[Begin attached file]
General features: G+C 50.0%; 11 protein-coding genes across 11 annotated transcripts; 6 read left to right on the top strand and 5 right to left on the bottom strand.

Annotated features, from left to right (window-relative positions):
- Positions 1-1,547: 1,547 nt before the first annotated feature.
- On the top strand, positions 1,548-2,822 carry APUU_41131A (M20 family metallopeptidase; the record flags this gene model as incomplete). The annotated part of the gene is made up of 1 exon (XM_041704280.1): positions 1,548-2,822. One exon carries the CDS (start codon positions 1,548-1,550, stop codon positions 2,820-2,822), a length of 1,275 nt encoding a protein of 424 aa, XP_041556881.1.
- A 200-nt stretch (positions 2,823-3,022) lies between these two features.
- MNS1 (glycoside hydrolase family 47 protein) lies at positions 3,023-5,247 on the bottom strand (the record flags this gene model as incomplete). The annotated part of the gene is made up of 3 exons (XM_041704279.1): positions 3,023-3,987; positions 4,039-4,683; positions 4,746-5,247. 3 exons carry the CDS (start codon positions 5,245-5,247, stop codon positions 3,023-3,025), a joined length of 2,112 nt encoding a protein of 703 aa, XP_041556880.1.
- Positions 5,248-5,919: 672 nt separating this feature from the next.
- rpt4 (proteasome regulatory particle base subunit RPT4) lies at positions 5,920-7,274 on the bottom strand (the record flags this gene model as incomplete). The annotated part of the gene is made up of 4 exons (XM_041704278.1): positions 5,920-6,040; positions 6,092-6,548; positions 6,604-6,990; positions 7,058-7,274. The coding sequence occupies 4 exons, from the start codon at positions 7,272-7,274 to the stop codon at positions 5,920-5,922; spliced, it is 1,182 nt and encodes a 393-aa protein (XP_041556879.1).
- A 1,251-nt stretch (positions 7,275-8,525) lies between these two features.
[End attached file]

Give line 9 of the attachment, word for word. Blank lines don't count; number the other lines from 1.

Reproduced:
- A 1,251-nt stretch (positions 7,275-8,525) lies between these two features.